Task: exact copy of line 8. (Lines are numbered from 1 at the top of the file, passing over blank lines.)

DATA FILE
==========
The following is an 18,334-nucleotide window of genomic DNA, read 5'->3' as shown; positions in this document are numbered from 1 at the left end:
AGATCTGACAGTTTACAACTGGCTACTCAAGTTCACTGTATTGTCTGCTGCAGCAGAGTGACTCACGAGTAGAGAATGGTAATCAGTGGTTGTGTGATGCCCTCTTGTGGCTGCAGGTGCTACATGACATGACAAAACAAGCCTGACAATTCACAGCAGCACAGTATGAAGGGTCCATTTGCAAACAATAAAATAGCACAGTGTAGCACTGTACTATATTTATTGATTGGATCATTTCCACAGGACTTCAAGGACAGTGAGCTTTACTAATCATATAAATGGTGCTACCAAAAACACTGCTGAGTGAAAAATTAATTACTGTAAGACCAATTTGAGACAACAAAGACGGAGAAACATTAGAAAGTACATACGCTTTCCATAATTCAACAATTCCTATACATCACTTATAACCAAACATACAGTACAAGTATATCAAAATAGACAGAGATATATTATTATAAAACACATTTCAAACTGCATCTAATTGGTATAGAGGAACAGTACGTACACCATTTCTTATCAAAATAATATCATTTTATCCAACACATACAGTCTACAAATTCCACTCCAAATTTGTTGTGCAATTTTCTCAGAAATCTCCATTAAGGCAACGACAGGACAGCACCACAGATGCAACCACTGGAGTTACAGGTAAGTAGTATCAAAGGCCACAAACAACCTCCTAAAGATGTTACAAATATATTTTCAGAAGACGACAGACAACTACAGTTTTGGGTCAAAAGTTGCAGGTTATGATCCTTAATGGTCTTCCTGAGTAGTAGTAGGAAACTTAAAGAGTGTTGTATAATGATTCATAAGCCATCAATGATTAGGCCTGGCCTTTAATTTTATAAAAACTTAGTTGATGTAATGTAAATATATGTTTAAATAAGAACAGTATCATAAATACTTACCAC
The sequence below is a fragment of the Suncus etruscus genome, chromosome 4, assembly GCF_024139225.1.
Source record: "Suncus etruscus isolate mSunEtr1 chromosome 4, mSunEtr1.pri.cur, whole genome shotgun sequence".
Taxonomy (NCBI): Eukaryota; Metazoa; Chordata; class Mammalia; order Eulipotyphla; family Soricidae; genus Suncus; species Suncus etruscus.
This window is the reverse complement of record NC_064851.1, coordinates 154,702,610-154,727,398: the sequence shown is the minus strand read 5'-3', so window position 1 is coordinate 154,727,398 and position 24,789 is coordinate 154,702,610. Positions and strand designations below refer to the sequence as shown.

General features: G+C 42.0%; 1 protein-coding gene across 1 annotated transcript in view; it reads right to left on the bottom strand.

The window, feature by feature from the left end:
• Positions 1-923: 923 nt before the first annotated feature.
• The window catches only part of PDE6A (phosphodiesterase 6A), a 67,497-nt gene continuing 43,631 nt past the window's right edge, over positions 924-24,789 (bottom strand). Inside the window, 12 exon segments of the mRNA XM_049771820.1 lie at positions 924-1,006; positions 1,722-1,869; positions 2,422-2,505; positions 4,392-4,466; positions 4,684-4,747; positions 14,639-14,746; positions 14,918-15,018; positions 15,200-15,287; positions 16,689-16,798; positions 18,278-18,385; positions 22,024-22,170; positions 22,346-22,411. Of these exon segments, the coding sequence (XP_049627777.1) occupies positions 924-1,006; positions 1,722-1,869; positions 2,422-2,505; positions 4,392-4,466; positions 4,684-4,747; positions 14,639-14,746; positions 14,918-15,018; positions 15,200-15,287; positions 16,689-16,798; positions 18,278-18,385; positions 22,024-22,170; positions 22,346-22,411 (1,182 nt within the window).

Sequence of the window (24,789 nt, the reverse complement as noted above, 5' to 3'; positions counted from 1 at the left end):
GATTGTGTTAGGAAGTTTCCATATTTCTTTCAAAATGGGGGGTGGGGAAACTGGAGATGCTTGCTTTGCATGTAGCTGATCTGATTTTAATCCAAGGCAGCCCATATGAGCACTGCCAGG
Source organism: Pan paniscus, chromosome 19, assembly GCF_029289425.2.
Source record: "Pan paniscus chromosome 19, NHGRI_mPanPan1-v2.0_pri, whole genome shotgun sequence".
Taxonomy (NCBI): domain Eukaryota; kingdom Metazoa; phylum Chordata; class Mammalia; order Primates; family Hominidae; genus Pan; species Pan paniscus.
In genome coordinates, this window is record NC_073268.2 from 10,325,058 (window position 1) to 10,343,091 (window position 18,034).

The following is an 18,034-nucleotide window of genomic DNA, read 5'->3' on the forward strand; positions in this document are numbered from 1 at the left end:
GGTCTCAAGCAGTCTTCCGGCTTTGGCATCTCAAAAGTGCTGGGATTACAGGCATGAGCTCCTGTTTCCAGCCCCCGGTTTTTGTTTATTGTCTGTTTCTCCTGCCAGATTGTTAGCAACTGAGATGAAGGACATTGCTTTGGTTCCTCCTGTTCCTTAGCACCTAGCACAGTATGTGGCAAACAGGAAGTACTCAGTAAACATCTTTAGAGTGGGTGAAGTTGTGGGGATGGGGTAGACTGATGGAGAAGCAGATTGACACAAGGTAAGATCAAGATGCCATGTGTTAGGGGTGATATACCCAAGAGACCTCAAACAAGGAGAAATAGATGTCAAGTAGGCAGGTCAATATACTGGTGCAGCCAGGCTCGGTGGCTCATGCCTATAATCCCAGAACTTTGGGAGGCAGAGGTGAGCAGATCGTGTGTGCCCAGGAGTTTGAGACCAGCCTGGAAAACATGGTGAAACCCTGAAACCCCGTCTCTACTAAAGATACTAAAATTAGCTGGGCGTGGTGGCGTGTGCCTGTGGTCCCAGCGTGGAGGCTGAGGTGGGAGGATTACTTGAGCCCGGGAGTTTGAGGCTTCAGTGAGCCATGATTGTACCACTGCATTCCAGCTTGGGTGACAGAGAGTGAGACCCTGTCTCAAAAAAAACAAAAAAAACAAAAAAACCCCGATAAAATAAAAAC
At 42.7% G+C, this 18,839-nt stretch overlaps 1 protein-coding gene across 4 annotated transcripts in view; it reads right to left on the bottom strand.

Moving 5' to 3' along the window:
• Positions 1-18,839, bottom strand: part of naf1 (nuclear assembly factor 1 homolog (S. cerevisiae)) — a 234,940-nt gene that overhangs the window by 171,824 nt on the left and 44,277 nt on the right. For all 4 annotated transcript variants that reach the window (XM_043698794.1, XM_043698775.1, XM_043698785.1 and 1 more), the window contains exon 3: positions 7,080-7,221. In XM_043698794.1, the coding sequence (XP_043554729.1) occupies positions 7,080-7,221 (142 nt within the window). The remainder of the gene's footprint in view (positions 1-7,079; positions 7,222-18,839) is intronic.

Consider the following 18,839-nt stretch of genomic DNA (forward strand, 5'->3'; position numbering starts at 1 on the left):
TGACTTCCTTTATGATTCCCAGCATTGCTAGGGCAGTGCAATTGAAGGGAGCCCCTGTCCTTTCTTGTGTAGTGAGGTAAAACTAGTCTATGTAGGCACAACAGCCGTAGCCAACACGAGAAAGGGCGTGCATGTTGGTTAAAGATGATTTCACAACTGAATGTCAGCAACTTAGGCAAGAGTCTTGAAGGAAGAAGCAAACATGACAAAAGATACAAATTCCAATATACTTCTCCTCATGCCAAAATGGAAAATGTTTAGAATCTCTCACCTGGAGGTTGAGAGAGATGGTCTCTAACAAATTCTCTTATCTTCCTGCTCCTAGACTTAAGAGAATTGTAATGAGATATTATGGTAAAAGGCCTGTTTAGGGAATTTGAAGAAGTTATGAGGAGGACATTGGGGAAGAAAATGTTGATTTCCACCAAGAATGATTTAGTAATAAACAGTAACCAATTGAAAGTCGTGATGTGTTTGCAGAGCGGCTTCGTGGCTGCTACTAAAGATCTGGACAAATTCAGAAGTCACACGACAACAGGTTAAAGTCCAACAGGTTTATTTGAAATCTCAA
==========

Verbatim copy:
The window, feature by feature from the left end: